It’s worth mentioning that the FBI has identified QAnon conspiracy theorists as “extremists” who pose a potential domestic terrorism threat and that the EU’s counter-terrorism coordinator, Giles de Kerchove, has warned about a future wave of terrorism “rooted in conspiracy theories and technophobia”.
“We have already seen small-scale acts of violence caused by a belief in conspiracy theories – for example, against telecom masts – and given the amount of disinformation online, we could see more serious examples of this in the future,” Kerchove told the counter-terrorism journal CTC Sentinel.
The growing nexus between the New Age movement and neo-Nazism that is forming via QAnon is especially troubling because it is undermining traditional liberal alliances – the kind needed to withstand anti-democratic and pro-authoritarian movements.
Jules Evans, a fellow at the Centre for the History of the Emotions, documents how the New Age movement overlapped with far-right politics in Germany during the 1920s and 1930s. Not only did astrological organisations endorse Adolf Hitler, but the Nazis supported alternative medicine, homeopathy, natural healing and anti-vaccination conspiracy theories.
“Hitler and his fellow Nazis sold the German people a simplistic, supernatural fantasy and conspiracy theory, in which all their problems were caused by a hidden global elite of monsters/vampires/demons – that is, the Jews – but the magical light-warriors of the Nazi Party would defeat them in a cosmic battle, ushering in a golden age of peace and love,” writes Evans.
“Does this sound like Q to you?” she asks, rhetorically.
Gaia.com, a subscription-based platform, is not only for yoga and meditation enthusiasts but “truth seekers and believers empowering an evolution of consciousness”. The site, which boasts 300,000 members, also promotes David Icke, who has spoken of anti-Semitic conspiracy theories such as questioning the “official narrative” of Auschwitz and blaming powerful Jewish elites for the Holocaust, while also arguing that the world is being controlled by a “secret group of shapeshifting reptilian humanoids”.
Professor Gregory Stanton, the world’s most pre-eminent scholar of genocide, has said that “QAnon is a Nazi cult but rebranded” and draws comparisons between it and the anti-Semitic conspiracy that Nazi propaganda promoted – that a secret Jewish cabal is taking control of the world, kidnapping and killing children to gain power from their blood, while mongrelising and curtailing the white “master race”.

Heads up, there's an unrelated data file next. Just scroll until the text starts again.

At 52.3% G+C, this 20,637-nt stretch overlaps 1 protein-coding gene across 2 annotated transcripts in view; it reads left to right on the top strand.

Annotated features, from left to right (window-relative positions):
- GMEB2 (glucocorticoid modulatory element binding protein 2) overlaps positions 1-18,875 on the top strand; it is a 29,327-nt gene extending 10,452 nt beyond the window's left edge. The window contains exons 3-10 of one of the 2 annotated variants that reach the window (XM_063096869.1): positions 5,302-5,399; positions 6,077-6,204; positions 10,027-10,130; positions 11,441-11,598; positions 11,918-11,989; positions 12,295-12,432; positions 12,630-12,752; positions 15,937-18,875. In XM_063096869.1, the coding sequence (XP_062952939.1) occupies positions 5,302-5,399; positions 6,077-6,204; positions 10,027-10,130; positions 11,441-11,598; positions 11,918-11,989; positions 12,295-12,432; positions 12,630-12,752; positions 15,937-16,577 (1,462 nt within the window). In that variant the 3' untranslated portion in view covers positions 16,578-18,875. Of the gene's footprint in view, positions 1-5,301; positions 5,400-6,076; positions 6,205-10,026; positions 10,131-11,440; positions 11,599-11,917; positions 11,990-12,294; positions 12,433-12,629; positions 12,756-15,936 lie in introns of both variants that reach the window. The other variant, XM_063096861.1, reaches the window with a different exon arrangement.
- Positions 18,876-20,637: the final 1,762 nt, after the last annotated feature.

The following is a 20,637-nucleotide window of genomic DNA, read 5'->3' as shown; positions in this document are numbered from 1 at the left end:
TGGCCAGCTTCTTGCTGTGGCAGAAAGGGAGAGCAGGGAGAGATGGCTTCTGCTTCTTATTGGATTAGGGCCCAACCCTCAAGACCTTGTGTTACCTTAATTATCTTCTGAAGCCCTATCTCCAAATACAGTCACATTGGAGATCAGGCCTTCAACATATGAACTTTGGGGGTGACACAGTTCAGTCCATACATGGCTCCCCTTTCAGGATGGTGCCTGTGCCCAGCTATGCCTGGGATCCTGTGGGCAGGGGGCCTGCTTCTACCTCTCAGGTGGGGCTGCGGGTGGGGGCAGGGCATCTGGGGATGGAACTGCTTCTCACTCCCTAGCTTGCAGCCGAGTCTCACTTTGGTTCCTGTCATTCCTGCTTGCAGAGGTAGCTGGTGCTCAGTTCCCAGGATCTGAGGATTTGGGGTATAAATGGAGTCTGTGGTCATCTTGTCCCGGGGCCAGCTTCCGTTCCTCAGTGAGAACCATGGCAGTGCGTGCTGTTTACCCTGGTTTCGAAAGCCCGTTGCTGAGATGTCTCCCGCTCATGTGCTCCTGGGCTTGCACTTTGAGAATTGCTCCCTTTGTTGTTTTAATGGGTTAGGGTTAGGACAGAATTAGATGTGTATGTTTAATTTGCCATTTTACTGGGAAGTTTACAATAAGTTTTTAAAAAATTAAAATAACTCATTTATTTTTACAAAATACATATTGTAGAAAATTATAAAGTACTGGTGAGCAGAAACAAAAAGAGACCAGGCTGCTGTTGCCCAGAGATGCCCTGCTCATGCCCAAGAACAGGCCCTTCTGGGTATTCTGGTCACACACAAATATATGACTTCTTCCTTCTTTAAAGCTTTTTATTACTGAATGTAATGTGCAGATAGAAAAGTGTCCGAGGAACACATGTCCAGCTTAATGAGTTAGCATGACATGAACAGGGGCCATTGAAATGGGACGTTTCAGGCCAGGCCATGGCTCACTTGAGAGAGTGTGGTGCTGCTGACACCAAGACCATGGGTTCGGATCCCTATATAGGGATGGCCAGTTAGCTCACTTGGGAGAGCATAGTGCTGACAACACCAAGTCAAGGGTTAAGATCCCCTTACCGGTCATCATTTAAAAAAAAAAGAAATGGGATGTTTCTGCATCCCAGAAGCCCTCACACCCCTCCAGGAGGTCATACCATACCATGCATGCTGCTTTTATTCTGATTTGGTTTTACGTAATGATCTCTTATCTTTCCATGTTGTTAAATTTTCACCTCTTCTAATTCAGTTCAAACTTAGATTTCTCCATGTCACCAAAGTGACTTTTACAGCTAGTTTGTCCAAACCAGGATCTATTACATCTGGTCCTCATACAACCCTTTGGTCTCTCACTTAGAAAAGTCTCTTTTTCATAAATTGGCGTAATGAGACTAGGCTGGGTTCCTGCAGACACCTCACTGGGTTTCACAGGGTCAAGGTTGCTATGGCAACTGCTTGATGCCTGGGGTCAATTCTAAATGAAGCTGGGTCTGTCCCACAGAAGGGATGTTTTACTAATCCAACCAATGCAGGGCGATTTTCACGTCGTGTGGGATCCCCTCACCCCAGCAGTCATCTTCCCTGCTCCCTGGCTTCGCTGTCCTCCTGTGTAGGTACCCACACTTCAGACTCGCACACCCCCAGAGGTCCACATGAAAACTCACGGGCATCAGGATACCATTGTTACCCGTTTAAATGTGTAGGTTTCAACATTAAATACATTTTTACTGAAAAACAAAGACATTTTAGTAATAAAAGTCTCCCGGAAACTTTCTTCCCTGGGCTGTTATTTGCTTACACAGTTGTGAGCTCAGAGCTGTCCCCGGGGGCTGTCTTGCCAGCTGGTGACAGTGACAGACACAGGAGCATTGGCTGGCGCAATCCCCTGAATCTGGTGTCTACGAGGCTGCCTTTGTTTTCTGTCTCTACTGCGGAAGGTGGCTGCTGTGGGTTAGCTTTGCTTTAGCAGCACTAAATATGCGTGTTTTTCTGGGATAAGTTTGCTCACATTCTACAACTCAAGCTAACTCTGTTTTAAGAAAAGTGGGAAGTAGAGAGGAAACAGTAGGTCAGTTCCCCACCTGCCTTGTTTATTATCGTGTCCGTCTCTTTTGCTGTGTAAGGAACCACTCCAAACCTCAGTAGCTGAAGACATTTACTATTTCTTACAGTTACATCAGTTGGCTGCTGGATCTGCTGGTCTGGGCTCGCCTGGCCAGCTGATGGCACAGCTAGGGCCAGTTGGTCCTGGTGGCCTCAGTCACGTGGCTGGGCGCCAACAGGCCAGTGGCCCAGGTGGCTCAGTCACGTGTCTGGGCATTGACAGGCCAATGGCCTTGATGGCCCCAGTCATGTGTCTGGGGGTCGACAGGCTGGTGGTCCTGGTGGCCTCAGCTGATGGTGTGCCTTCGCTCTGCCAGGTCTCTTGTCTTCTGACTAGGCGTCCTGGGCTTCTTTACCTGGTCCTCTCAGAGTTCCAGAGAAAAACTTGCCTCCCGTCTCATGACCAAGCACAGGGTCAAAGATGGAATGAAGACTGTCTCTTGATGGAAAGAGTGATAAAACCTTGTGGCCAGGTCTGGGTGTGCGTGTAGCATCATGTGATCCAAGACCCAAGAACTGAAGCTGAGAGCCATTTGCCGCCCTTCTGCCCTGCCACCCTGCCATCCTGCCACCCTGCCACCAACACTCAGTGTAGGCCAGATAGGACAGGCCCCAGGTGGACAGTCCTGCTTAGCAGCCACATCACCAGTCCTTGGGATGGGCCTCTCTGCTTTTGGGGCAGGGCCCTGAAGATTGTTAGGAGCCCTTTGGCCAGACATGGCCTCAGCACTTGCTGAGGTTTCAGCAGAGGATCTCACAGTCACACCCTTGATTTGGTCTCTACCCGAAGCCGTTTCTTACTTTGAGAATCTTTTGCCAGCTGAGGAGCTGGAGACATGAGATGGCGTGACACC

“The world has seen QAnon before,” Stanton added. “It was called Nazism. In QAnon, Nazism wants a comeback. The QAnon conspiracy theory has now spread to neo-Nazis in Germany, where over 200,000 German QAnon accounts infest the internet.”
QAnon is flourishing at the same time as faith and trust in democratic institutions and scientific and academic expertise is declining, alongside the rise of social media algorithms trapping many in a sea of unfiltered disinformation.
“Belief in conspiracy theories appears to be driven by motives that can be characterised as epistemic (understanding one’s environment), existential (being safe and in control of one’s environment), and social (maintaining a positive image of the self and the social group),” according to a study conducted by the University of Kent.
It is reasonable to conclude that, in a world besieged by a global pandemic, climate change, terrorism, and economic decline, all three of these motives are gaining a foothold.
No democracy can survive when more than half of the voters belonging to one of the two major political parties believes its elected leader is keeping the world safe from Satan-worshipping paedophiles and cannibals and that his defeat represents a biblical Armageddon.
How will evidence-based centre-left and centre-right political parties in the US, UK and Europe withstand this intellectual onslaught?